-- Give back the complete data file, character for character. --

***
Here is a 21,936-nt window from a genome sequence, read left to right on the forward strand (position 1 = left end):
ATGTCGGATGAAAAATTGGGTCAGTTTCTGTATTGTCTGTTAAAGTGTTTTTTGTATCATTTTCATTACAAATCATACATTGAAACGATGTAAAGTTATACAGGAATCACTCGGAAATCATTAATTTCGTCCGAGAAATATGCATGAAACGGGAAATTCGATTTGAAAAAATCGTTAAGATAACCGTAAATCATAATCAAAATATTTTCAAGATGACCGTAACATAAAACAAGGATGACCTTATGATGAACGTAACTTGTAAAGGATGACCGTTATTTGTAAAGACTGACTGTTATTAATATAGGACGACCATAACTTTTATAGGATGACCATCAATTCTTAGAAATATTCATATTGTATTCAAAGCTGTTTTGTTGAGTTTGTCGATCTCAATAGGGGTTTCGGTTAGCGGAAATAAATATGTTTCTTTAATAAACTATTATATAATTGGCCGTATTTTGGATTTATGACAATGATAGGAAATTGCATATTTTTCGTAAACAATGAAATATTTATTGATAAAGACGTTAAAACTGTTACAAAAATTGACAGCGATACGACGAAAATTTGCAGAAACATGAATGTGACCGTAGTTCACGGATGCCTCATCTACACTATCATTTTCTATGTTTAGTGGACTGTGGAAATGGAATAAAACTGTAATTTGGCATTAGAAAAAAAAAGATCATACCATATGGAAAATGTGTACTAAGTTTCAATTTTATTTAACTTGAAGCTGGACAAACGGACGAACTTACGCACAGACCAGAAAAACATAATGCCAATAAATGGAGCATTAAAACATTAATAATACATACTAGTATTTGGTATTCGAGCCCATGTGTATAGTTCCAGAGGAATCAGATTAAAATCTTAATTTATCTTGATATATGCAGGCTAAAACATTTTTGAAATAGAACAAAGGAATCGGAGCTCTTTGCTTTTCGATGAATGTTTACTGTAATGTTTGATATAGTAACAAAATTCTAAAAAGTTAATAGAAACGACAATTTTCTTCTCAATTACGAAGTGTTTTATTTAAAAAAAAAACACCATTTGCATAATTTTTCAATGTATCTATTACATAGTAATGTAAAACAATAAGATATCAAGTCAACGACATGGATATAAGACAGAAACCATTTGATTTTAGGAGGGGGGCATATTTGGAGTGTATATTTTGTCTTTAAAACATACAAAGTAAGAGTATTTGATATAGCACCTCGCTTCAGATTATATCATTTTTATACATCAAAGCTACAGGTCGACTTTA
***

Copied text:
Here is a 21,936-nt window from a genome sequence, read left to right on the forward strand (position 1 = left end):
ATGTCGGATGAAAAATTGGGTCAGTTTCTGTATTGTCTGTTAAAGTGTTTTTTGTATCATTTTCATTACAAATCATACATTGAAACGATGTAAAGTTATACAGGAATCACTCGGAAATCATTAATTTCGTCCGAGAAATATGCATGAAACGGGAAATTCGATTTGAAAAAATCGTTAAGATAACCGTAAATCATAATCAAAATATTTTCAAGATGACCGTAACATAAAACAAGGATGACCTTATGATGAACGTAACTTGTAAAGGATGACCGTTATTTGTAAAGACTGACTGTTATTAATATAGGACGACCATAACTTTTATAGGATGACCATCAATTCTTAGAAATATTCATATTGTATTCAAAGCTGTTTTGTTGAGTTTGTCGATCTCAATAGGGGTTTCGGTTAGCGGAAATAAATATGTTTCTTTAATAAACTATTATATAATTGGCCGTATTTTGGATTTATGACAATGATAGGAAATTGCATATTTTTCGTAAACAATGAAATATTTATTGATAAAGACGTTAAAACTGTTACAAAAATTGACAGCGATACGACGAAAATTTGCAGAAACATGAATGTGACCGTAGTTCACGGATGCCTCATCTACACTATCATTTTCTATGTTTAGTGGACTGTGGAAATGGAATAAAACTGTAATTTGGCATTAGAAAAAAAAAGATCATACCATATGGAAAATGTGTACTAAGTTTCAATTTTATTTAACTTGAAGCTGGACAAACGGACGAACTTACGCACAGACCAGAAAAACATAATGCCAATAAATGGAGCATTAAAACATTAATAATACATACTAGTATTTGGTATTCGAGCCCATGTGTATAGTTCCAGAGGAATCAGATTAAAATCTTAATTTATCTTGATATATGCAGGCTAAAACATTTTTGAAATAGAACAAAGGAATCGGAGCTCTTTGCTTTTCGATGAATGTTTACTGTAATGTTTGATATAGTAACAAAATTCTAAAAAGTTAATAGAAACGACAATTTTCTTCTCAATTACGAAGTGTTTTATTTAAAAAAAAAACACCATTTGCATAATTTTTCAATGTATCTATTACATAGTAATGTAAAACAATAAGATATCAAGTCAACGACATGGATATAAGACAGAAACCATTTGATTTTAGGAGGGGGGCATATTTGGAGTGTATATTTTGTCTTTAAAACATACAAAGTAAGAGTATTTGATATAGCACCTCGCTTCAGATTATATCATTTTTATACATCAAAGCTACAGGTCGACTTTA